When news of her death and where she was found trickled in, I naively assumed she had been scoping some shady neighbourhood to inform her work more and for a second my heart sank that she had not called me to go along. Alas the truth is far worse. But Hema was such she used scale to explain what texture could not alone achieve. All this, she seemed to say, is in the aid of belonging.
It was not always easy. Belonging in this age, she explained to me, was realising that we all borrow from each other to sustain. “My works contain a lot of readymade imagery, not necessarily painted by me, but referred, in this age of image and information metaphors are easy. Because their belonging has become so universal so the work does allow this metaphysical reading, the back and forth, accepting or rejection of an idea in the mind of the viewer.”
Though Mumbai was her adoptive home, the Baroda-born artist that she was, pairing up with Chintan in 1992 and migrating to Mumbai in 1998, she began to belong her fragments co-opting the fragments of this city. Seeking that sense of belonging informed her first show “Sweet Sweat Memories” in 2001. It was also the year of her first international solo, “The Nymph and the Adult”. In 2006, she collaborated with her mother Bina Hirani, in a quirky work called “Mummy”. She had a sense of the quixotic. Her exhibit in Rome in 2009, for the opening of the MACRO museum was entitled “Where the Bees Suck, There Suck I”. By 2012, her works, then tinged with the trauma of a messy divorce, were more difficult.
If “Mute Migration” was bleak and choiceless, her 2014 solo “Fish in a Dead Landscape” was an apportioning of blame. We did this, she seemed to want to say. We are creating this swirling mass of evolutionary urbanism in which the birds and the fish are more alive than we allow them to be.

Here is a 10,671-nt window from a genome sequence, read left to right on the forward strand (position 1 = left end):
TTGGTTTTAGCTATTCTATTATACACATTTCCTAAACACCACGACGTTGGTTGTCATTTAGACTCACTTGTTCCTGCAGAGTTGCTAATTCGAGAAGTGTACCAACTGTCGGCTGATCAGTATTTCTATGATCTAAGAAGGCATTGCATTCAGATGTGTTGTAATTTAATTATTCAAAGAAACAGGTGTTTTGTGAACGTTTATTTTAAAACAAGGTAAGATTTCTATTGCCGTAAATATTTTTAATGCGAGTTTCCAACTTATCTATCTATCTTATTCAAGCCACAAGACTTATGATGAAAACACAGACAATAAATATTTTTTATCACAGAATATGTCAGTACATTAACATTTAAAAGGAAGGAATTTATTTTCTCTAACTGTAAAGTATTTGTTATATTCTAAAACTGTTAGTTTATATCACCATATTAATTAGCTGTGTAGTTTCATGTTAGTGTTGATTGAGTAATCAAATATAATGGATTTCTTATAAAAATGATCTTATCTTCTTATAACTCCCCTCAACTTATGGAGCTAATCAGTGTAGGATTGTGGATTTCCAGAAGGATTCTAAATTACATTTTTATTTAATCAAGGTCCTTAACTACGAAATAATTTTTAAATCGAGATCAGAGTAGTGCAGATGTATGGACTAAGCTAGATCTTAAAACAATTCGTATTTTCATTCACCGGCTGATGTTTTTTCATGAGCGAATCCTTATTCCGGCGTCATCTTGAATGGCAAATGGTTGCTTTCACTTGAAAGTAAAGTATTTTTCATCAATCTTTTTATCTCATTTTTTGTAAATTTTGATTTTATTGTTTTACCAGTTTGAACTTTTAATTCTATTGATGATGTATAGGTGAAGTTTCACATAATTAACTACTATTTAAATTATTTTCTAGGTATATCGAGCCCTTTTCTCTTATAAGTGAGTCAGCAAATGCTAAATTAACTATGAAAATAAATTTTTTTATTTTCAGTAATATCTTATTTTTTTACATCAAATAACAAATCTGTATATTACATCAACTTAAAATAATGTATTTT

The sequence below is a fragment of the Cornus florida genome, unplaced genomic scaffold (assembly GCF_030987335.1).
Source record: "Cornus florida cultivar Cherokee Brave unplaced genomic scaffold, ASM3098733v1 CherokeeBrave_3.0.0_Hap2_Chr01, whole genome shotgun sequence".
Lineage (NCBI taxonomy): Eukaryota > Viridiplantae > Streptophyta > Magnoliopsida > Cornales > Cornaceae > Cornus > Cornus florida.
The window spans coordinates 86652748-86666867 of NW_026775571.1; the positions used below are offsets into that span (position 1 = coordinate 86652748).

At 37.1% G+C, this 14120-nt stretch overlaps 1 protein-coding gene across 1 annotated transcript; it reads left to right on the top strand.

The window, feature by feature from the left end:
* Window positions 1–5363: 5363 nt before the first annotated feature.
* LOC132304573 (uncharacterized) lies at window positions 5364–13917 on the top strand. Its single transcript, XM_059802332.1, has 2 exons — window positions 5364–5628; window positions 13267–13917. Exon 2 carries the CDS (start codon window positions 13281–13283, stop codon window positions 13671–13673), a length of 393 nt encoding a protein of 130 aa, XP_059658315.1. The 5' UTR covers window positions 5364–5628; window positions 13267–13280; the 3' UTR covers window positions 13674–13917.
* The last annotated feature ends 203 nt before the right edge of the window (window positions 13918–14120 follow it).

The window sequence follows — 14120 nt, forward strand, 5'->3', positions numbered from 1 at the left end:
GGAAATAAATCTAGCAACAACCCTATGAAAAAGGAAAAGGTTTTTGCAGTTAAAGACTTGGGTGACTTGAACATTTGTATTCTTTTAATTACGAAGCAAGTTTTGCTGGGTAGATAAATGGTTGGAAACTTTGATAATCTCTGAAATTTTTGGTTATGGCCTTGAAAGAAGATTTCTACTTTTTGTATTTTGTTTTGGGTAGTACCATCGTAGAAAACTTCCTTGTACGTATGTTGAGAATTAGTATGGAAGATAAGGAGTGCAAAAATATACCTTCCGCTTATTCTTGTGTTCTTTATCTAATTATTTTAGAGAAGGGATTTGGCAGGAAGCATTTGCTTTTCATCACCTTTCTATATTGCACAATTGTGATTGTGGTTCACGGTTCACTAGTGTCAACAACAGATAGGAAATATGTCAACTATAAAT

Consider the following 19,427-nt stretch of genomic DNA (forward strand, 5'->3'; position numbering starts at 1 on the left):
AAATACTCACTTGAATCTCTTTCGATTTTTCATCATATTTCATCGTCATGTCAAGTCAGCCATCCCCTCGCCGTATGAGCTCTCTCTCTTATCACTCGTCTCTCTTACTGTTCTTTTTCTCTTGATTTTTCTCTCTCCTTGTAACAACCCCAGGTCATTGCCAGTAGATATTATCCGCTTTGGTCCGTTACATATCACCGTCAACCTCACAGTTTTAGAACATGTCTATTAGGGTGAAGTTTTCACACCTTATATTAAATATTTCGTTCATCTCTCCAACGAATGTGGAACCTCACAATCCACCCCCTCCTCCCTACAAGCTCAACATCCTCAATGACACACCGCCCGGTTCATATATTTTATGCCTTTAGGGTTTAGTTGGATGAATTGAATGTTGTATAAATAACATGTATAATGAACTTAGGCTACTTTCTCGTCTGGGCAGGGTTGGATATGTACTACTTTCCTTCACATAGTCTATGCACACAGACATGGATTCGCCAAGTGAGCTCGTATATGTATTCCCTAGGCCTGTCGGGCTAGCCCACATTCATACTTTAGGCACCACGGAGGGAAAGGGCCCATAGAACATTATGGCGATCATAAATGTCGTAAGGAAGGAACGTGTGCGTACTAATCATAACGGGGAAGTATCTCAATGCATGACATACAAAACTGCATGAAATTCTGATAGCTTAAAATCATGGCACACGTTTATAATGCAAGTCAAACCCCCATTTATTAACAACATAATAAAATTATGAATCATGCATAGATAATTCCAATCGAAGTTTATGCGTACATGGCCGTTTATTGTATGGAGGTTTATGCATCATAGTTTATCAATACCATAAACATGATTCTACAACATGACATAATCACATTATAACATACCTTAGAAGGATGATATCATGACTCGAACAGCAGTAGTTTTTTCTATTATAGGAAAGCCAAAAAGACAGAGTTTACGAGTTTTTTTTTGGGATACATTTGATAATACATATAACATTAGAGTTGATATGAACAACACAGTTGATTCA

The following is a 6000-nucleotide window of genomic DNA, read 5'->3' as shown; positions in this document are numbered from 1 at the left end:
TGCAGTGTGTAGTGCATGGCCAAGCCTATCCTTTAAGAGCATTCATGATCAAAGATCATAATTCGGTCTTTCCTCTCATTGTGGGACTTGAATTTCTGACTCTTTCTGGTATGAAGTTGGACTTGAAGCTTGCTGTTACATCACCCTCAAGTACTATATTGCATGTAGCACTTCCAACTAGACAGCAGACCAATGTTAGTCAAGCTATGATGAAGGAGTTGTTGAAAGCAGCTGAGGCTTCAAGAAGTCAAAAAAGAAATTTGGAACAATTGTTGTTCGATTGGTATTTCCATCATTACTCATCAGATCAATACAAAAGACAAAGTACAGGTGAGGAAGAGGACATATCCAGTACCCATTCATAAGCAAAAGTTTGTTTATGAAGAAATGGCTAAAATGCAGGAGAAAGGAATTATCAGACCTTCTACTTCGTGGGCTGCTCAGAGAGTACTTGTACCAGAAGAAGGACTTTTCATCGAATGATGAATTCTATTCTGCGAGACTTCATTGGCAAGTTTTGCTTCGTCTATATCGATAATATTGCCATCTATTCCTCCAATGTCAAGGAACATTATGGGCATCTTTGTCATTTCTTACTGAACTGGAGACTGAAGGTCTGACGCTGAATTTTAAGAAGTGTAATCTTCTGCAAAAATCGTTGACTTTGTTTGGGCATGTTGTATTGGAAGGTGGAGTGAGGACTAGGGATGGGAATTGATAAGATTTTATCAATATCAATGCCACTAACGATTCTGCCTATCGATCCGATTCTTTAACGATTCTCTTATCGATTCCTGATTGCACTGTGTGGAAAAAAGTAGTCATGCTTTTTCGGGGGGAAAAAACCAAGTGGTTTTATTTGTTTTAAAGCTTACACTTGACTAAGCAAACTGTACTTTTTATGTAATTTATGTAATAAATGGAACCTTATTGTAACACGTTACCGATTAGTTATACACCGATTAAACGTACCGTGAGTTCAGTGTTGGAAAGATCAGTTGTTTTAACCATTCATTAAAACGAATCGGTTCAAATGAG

The birds at least were free to flit, and she seemed to long for their freedoms while fearing for their loss. “The birds signify a role of a migrant in my works, they symbolise the migration that takes place in season, I draw a parallel to the human migration which takes place within the cities and the kind of changes they bring with them, to the etiquette, social fabric, and the landscape of the city. The kind of changes that come with the human migration are very drastic, and the humans make a life possible in the most extreme living conditions. Whereas, on the other hand, the birds cannot and thy probably will be extinct from that area. Or the face of the earth. The bell jar signifies taxidermy birds one finds in natural history museum,” she wrote to me a year ago.
Her pain was open. The property dispute, the messy accusations, the dissolution of any passionate relationship was not easy, and Chintan and she did to each other through anger, what they could no longer do to each other through love: my belief and those of several of the couple’s friends is that irrespective of what surfaces this evening on, the passion that ran between them went both ways. Caricaturing herself as an empty chest of dressing table drawers in her last solo and him as a box of monkeys, she washed over it all with her gentle sense of humour and her abiding sense of aesthetics.